Some law-enforcement experts say the NYCLU is going beyond civics lessons and doling out criminal-defense advice. "It's unlikely that a high school student would come away with any other conclusion than the police are a fearful group to be avoided at all costs," says Eugene O'Donnell, a former police officer and professor at John Jay College of Criminal Justice. NYCLU representatives told kids to be polite and to keep their hands out of their pockets. But they also told students they don't have to show ID or consent to searches, that it's best to remain silent, and how to file a complaint against an officer. Candis Tolliver, NYCLU's associate director for advocacy, says was the first time she trained an entire high school. "This is not about teaching kids how to get away with a crime or being disrespectful. This is about making sure both sides are walking away from the situation safe and in control."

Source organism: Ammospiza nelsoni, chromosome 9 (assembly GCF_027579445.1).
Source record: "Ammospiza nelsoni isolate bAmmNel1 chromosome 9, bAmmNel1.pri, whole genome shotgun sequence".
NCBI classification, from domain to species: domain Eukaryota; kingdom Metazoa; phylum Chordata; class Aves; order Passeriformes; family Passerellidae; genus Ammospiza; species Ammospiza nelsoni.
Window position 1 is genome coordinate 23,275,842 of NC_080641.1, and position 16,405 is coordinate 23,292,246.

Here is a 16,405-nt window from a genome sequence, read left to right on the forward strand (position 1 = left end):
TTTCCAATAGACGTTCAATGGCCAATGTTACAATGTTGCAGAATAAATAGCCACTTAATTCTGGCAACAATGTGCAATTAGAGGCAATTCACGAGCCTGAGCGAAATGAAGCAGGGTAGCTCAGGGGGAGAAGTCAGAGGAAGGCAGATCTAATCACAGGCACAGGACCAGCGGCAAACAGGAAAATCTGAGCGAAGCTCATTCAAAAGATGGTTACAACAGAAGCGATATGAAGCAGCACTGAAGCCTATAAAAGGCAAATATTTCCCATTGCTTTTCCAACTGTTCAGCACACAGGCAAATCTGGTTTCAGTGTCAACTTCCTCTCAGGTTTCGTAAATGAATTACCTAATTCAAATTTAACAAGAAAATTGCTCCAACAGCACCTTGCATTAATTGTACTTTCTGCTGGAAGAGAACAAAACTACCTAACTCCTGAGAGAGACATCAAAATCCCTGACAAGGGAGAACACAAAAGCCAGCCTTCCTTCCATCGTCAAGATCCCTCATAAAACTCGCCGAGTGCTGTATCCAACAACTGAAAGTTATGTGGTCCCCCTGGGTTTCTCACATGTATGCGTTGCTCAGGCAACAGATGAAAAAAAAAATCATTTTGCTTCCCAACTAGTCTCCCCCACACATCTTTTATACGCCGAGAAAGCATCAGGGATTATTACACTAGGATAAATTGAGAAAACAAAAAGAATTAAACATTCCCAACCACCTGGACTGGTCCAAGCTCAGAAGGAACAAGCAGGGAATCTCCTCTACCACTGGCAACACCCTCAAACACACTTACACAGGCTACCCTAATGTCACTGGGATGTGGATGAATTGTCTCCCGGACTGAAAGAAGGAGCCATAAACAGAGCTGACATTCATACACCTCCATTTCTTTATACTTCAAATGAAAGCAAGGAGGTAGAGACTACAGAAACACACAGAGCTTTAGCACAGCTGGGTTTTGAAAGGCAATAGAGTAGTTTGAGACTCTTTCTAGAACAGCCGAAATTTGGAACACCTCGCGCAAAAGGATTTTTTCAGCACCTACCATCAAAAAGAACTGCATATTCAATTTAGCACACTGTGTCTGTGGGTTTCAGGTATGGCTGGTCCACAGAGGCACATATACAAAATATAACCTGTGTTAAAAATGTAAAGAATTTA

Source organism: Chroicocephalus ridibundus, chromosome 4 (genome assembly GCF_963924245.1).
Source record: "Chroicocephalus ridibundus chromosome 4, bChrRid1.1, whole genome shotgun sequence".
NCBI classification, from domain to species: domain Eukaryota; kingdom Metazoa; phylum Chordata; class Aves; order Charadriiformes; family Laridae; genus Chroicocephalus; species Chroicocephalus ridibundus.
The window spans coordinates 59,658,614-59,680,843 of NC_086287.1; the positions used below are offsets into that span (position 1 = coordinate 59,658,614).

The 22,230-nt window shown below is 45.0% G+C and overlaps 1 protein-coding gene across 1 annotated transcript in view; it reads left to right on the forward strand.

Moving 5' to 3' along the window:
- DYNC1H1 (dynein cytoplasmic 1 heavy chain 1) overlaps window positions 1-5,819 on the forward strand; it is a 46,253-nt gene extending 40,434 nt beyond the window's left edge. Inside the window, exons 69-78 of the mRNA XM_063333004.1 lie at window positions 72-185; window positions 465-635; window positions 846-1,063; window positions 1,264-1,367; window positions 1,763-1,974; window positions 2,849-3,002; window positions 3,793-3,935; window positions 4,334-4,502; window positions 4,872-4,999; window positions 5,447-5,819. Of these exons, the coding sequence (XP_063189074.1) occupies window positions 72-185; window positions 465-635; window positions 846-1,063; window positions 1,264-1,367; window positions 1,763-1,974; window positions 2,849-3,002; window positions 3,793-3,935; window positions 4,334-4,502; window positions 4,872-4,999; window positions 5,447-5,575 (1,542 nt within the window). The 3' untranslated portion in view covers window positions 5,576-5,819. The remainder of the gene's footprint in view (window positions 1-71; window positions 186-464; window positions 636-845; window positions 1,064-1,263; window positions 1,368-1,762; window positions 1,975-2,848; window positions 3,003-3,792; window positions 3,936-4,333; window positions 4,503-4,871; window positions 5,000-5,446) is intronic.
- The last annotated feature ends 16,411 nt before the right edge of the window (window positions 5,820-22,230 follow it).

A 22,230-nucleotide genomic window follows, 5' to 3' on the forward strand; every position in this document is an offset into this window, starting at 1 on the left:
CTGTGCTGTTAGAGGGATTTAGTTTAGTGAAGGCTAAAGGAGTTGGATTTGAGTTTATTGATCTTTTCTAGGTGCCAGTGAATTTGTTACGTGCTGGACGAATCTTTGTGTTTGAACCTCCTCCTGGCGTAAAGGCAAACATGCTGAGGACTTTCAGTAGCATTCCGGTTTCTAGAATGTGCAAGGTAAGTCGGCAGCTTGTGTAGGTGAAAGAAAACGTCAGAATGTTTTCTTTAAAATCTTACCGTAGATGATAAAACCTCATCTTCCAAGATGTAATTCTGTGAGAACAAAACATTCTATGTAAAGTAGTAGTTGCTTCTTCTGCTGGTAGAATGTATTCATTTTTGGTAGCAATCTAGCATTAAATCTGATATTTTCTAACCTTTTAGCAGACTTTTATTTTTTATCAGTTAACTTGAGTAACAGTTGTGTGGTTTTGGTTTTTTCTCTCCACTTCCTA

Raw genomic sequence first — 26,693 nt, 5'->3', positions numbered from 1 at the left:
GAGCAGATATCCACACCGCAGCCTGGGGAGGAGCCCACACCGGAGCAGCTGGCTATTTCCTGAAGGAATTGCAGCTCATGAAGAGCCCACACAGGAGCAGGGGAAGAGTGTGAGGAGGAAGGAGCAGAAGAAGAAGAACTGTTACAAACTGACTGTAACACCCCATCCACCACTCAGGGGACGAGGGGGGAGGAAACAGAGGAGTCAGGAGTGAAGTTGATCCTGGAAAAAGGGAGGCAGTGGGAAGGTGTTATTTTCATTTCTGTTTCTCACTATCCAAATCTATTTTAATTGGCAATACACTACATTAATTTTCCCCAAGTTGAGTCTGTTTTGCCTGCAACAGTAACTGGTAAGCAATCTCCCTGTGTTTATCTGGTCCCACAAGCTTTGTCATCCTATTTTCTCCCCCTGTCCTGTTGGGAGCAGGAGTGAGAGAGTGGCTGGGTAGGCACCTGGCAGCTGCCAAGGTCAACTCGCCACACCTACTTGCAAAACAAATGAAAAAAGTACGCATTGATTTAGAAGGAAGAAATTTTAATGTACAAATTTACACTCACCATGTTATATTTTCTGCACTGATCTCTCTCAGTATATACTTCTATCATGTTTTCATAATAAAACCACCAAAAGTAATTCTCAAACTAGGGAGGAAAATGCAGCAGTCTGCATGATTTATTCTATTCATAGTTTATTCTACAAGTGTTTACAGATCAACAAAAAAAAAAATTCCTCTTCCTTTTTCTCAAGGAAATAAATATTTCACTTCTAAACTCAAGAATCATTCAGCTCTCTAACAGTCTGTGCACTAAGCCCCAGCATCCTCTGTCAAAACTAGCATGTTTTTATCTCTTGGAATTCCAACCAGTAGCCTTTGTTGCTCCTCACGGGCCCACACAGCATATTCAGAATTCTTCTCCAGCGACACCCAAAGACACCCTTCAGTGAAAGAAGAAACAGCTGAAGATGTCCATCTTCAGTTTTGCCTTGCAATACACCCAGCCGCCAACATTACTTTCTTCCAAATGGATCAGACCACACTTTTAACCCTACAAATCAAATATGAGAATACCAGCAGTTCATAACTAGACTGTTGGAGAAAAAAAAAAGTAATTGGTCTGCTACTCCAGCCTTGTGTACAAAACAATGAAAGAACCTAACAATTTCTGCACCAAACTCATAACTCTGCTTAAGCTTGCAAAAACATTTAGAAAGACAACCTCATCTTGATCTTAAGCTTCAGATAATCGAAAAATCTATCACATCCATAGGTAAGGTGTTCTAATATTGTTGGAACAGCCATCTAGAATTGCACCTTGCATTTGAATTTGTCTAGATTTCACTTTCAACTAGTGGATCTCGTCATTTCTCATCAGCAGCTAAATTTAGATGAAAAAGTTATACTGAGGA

...a Bill Cosby shirt [ducks head]
I assume you are jesting. It did have RTGs.
The main antenna folded similar to an umbrella when in launch packaging. It failed to open all the way, perhaps due to the lubricant hardening in storage caused by the launch backlog from the first shuttle disaster. A back-up omnidirectional antenna was used instead, which produced a usable signal of something roughly like 1/200 of the intended primary antenna.
Too bad Galileo had antenna problems. It could have taken far more snapshots from far more angles with less image compression. Overall it was a successful mission because it had other powerful instruments, but was light on the imaging side.